Al Lowe, leader in battle to integrate Pasadena schools, dies at 92
Al Lowe, a prominent Pasadena businessman and community leader who helped implement a court order to integrate that city’s schools in the 1970s, has died. He was 92.
Lowe was a fourth-generation Californian and Chinese American whose ancestors arrived in the U.S. in the 1800s to mine gold and build railroads. He ran a furniture shop on Colorado Boulevard for decades and became the first member of a racial minority elected to the Pasadena school board in 1969.
He rose to prominence in 1970 after U.S. District Judge Manuel Real determined that the district’s schools were de facto racially segregated and approved a plan to integrate schools through a busing program that sent students around the district. Pasadena became the first district outside the American South to be hit with a federal order to integrate.
The plan sparked outrage from some in Pasadena. But Lowe, along with two other school board members, supported the ruling and carried it out. He soon became the face of the busing plan as the board began to integrate school.
Lowe told The Times in 2000 that being an Asian American helped him during the tumultuous times.
“As a person who was neither black or white, I saw myself as friends of people of both races,” Lowe said then.
Lowe received threats, his home was picketed, and his business suffered. He and the two other board members who supported integration beat back a recall effort in 1971. But Lowe lost his seat on the school board when he was up for re-election in 1973 and an anti-busing slate of candidates won a majority.
Larry Wilson, the public editor of the San Gabriel Valley Newspapers and a columnist and member of the editorial board for the Southern California News Group, called Lowe “the man who saved Pasadena” in a column about his death this week.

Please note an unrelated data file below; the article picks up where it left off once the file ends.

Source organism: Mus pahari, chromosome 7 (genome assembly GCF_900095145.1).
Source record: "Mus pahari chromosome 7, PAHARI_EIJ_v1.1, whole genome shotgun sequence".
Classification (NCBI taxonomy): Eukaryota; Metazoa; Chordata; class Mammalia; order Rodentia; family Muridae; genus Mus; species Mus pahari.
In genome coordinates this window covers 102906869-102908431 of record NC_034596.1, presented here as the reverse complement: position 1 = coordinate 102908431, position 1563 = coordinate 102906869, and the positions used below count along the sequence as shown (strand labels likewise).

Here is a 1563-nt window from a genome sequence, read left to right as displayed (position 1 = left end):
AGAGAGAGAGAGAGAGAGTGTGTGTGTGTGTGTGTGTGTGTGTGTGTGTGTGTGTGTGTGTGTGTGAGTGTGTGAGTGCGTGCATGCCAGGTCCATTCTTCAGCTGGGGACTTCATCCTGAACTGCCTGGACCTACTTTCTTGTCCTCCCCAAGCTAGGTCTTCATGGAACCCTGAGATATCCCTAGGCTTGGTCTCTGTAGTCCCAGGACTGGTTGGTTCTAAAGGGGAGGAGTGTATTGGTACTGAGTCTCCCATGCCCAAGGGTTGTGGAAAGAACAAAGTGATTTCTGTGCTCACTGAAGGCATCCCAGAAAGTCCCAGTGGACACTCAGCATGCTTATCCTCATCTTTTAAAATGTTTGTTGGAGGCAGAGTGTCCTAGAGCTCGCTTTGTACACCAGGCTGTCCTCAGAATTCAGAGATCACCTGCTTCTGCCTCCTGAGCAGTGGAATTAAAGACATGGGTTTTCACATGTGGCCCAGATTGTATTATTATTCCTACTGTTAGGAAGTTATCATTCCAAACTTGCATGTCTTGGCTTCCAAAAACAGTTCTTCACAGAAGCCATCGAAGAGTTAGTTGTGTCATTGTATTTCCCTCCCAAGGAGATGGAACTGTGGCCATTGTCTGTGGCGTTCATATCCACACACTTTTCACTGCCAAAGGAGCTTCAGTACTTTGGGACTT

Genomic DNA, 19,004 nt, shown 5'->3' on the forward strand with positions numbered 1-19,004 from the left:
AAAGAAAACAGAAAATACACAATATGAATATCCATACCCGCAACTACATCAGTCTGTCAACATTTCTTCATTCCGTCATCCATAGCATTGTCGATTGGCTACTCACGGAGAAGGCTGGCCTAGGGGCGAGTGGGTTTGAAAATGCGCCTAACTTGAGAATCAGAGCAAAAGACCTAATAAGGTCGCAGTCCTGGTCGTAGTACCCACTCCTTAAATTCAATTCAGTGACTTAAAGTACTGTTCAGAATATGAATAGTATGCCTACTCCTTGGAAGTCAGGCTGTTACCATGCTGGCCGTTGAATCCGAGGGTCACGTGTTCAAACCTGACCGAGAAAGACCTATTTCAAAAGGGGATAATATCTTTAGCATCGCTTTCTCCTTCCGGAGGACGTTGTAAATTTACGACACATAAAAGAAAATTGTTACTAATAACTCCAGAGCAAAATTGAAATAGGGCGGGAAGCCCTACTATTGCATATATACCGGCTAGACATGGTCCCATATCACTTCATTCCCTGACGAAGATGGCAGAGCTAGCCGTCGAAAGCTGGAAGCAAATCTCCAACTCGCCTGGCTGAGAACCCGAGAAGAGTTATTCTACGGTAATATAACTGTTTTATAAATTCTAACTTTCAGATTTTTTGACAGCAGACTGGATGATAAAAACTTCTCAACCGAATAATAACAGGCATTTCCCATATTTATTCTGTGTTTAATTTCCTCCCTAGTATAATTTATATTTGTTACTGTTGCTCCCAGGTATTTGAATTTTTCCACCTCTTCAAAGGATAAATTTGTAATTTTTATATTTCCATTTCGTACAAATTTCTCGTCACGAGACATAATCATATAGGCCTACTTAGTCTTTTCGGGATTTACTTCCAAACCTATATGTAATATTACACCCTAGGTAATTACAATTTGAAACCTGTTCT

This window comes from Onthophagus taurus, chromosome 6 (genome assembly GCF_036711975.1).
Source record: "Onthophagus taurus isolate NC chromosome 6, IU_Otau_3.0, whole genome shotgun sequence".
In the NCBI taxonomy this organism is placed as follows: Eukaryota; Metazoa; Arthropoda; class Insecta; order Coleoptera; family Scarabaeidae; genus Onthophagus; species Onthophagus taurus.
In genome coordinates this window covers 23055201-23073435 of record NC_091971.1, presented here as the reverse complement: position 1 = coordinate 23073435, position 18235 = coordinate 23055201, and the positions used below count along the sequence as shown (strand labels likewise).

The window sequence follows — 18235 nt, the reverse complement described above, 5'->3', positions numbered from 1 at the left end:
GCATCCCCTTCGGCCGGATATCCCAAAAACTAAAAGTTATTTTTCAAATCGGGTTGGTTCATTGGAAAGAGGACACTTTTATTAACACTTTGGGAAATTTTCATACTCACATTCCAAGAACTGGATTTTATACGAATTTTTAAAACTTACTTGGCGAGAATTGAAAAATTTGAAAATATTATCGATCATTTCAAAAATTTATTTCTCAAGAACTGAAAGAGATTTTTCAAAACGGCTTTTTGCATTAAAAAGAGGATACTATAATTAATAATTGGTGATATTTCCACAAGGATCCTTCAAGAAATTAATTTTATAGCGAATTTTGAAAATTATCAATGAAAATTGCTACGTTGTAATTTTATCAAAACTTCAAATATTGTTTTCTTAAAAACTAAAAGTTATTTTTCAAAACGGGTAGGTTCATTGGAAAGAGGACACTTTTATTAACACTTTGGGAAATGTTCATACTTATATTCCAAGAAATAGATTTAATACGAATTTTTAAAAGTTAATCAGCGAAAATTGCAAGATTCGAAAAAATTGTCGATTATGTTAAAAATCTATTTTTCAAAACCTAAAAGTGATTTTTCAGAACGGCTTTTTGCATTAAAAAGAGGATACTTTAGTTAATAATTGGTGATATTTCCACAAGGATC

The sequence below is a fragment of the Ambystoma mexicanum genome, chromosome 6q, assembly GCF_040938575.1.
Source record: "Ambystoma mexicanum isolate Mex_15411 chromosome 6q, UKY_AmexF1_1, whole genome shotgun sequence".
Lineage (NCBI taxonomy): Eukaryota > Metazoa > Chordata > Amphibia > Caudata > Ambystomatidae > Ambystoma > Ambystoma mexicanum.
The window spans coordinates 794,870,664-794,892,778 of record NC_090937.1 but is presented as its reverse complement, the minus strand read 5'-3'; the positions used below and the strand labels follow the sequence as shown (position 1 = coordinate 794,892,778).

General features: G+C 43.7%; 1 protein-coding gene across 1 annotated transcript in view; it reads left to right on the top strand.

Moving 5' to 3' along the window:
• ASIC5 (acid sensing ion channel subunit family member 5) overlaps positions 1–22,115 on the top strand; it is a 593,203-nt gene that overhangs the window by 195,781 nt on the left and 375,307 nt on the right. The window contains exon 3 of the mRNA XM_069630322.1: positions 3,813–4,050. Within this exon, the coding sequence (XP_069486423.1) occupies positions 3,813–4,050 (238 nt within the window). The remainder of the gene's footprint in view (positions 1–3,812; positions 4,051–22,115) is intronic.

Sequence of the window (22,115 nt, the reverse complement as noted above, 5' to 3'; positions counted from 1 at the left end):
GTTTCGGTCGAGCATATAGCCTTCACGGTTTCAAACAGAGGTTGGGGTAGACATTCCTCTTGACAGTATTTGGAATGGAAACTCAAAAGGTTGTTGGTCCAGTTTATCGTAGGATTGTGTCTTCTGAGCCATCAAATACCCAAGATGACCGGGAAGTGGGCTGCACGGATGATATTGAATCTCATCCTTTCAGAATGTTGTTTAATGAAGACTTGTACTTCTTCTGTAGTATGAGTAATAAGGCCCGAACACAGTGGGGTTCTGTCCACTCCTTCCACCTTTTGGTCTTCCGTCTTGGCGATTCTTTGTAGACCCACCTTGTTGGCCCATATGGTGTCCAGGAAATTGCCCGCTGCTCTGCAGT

“His genius for negotiation and compromise had nothing to do with his race,” Wilson wrote. “It had everything to do with every fiber of his personal being.”
Over the years, Pasadena turned to him time and again to help guide the city through turbulent times.
When activists protested the Tournament of Roses — calling it an “old white men’s club” — Lowe stepped in to lead a diversity committee and created an outreach program.
“He was instrumental in getting rid of that stigma,” Ken Burrows, a past president of the tournament, told The Times in 2000. “It was a major change, no question.”
Lowe became the chairman of the Pasadena Playhouse board in 1994 when it faced financial troubles and helped it tap into new sources of money.
He and his wife Rose Marie moved to the Bay Area in 2000 to be closer to their children and grandchildren.
Lowe appeared to have died of natural causes on Nov. 21, a representative of the Alameda County Coroner’s Bureau said Saturday.
Times staff writer Nina Agrawal contributed to this report.
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